To reinforce combination between the two-dimensional light source modules 341, the light source modules 341 are disposed in a frame 364. The frame 364 surrounds and supports the light source modules 341. Alternatively, the frame 364 may be omitted if the modular light source includes any combination element therein. As shown in FIG. 12, the light source modules 341 are disposed substantially in a matrix. For example, module 11 is disposed in a first row and a first column, module 21 is disposed in a second row and the first column, module 12 is disposed in the first row and a second column, etc.

A PCB substrate of the light source modules 341 is provided with wires for making a connection between the light source modules 341.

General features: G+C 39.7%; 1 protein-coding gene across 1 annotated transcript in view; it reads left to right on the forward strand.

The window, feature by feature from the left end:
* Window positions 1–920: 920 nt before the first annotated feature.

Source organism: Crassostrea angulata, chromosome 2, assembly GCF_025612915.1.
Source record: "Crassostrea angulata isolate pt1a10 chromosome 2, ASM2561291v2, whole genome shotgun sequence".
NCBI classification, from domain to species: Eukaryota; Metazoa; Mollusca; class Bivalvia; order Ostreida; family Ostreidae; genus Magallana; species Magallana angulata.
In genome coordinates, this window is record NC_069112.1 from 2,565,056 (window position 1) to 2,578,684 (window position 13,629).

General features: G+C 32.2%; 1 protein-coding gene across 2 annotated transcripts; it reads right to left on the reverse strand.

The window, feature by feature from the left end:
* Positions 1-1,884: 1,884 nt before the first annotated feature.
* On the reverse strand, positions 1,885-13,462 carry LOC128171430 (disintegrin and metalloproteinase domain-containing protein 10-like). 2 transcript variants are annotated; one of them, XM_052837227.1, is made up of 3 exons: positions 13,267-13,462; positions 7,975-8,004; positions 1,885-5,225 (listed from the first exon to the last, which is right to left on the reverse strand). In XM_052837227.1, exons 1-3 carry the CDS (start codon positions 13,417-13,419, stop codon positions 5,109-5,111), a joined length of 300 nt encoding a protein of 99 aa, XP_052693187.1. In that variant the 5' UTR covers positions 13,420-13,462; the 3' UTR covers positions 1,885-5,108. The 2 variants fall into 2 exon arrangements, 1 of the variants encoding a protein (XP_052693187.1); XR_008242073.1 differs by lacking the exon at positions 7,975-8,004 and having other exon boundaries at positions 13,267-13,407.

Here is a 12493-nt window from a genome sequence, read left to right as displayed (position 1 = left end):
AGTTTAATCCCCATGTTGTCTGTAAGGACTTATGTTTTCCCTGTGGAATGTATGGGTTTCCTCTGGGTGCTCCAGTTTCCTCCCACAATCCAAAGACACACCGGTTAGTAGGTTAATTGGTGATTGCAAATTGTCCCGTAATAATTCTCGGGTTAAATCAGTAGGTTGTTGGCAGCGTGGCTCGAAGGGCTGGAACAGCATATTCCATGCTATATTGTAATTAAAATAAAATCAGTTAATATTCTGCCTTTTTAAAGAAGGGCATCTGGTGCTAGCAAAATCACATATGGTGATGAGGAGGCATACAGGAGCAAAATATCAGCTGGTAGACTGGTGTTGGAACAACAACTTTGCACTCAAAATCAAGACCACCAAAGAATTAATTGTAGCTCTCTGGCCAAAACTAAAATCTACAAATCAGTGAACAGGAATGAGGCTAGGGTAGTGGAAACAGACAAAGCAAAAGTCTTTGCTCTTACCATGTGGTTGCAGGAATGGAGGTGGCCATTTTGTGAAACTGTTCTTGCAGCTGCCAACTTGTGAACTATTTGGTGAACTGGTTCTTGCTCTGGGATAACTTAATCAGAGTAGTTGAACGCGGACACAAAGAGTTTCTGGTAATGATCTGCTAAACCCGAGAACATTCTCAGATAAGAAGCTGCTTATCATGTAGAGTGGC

In the present invention, the LED chip 130 is a bare chip mounted on the base substrate 111 and then the optical layer 150 is integrally formed thereon. Accordingly, the two-dimensional light source becomes slim and a fabrication process of the back light 340 is simplified.

The present invention should not be considered limited to the particular examples described above, but rather should be understood to cover all aspects of the invention as fairly set out in the attached claims. Various modifications, equivalent processes, as well as numerous structures to which the present invention may be applicable will be readily apparent to those of skill in the art to which the present invention is directed upon review of the instant specification.

Patent Citations
Cited PatentFiling datePublication dateApplicantTitle
US20020001192Jun 4, 2001Jan 3, 2002Yoshinobu SuehiroLight emitting device